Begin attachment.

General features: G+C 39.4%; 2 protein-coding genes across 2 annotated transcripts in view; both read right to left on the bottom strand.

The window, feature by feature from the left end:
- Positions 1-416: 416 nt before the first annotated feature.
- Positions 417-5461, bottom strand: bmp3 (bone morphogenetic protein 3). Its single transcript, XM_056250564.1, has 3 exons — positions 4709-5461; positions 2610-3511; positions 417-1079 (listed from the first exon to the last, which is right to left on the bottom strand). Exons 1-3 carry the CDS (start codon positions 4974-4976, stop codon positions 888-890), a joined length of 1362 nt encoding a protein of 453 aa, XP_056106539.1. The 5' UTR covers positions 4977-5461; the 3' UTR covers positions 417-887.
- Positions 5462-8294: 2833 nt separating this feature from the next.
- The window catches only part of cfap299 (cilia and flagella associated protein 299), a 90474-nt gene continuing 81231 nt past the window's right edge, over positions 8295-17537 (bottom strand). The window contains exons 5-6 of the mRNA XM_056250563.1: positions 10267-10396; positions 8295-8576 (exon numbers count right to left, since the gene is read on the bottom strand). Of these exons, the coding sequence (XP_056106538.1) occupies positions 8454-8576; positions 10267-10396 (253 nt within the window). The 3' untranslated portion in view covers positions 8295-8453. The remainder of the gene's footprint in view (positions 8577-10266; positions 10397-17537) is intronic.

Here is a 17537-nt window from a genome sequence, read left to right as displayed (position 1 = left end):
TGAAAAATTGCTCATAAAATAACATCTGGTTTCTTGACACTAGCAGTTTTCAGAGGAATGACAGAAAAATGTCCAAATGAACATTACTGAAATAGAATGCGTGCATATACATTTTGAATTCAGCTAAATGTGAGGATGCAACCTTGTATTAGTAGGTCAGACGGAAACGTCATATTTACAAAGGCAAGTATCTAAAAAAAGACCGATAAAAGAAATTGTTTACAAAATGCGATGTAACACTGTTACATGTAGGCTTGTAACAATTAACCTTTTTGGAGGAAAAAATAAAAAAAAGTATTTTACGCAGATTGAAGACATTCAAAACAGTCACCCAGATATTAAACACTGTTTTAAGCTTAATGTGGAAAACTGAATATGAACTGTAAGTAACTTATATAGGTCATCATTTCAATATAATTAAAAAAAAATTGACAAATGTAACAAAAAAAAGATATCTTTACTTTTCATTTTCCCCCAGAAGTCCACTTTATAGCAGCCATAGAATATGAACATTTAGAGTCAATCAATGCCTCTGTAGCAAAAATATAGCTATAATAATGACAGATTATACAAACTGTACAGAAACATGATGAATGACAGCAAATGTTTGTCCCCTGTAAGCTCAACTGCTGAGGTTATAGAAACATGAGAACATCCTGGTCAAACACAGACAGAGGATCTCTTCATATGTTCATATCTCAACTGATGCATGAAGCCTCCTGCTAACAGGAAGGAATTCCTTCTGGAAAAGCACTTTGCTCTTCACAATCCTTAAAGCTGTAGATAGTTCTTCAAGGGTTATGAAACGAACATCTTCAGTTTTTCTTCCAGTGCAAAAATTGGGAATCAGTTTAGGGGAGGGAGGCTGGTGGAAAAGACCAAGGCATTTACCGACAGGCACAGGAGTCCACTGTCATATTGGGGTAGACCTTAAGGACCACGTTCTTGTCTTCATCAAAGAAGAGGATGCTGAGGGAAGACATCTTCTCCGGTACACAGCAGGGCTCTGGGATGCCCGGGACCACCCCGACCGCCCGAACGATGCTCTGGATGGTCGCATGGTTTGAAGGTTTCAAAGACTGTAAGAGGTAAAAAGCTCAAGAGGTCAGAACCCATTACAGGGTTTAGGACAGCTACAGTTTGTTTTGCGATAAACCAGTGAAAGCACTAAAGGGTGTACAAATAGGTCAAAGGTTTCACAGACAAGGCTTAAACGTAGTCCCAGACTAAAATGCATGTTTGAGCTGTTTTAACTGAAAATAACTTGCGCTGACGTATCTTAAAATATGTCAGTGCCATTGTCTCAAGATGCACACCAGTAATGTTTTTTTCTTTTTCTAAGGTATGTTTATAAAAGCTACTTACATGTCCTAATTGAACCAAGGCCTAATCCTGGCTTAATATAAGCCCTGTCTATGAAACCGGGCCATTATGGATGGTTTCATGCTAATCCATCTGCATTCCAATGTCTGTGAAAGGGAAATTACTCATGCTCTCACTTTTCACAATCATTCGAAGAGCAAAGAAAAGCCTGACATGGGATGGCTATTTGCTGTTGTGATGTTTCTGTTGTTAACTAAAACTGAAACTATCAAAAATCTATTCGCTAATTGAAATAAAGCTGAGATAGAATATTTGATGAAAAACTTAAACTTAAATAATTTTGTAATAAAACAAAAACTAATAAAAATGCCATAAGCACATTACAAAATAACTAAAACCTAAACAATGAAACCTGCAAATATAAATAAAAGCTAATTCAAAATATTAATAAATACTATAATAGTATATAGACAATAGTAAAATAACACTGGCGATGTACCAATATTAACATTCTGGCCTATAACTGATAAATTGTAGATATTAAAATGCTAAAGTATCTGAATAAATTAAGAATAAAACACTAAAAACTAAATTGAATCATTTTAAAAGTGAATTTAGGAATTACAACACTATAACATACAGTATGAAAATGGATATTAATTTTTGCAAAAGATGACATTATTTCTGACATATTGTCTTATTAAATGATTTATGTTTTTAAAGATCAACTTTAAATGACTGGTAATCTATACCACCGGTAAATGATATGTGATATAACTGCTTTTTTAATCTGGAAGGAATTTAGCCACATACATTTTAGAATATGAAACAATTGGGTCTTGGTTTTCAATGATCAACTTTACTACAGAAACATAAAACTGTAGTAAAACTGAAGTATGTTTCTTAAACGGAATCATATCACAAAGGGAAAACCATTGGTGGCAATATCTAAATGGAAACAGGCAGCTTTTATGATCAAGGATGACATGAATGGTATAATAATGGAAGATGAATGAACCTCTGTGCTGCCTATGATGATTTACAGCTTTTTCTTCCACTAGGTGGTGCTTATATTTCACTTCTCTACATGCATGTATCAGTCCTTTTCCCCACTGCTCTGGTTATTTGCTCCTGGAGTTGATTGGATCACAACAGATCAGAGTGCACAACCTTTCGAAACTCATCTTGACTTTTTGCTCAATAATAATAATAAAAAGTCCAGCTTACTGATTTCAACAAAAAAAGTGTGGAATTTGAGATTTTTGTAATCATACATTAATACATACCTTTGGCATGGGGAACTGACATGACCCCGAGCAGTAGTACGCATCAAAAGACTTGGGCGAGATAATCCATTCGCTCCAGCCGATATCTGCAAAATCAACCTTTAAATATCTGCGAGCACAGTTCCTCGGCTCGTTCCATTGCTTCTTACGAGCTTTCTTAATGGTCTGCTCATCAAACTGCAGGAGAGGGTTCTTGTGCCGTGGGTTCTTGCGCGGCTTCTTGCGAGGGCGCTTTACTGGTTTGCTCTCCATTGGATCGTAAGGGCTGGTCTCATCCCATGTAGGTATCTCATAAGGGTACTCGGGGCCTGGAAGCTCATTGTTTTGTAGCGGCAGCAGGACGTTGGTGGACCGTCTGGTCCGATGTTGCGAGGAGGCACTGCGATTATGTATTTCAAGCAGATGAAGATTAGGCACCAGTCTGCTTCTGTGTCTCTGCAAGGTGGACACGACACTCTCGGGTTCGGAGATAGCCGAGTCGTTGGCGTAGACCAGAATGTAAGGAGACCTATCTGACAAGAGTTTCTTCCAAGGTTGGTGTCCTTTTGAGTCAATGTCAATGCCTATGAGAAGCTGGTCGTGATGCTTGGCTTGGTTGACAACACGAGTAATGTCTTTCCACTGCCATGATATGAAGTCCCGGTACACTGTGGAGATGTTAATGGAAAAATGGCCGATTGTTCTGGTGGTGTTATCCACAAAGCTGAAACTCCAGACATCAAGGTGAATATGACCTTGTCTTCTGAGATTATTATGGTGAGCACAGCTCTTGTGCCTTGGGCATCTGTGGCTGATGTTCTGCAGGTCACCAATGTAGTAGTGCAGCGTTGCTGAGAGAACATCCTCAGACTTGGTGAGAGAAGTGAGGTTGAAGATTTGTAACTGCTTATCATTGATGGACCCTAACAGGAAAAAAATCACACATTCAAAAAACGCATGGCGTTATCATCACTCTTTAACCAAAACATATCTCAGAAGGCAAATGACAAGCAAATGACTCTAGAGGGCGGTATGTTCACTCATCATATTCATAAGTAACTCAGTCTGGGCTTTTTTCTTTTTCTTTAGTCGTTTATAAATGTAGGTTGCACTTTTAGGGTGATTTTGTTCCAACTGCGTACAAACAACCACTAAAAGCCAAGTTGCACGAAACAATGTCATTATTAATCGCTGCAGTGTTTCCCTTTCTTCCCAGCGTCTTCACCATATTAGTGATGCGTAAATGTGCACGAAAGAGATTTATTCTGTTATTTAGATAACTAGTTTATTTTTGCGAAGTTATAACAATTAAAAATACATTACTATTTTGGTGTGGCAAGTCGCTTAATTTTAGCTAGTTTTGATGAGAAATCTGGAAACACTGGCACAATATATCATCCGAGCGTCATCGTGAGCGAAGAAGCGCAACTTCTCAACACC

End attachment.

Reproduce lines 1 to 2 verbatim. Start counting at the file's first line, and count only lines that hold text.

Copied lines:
General features: G+C 39.4%; 2 protein-coding genes across 2 annotated transcripts in view; both read right to left on the bottom strand.

The window, feature by feature from the left end: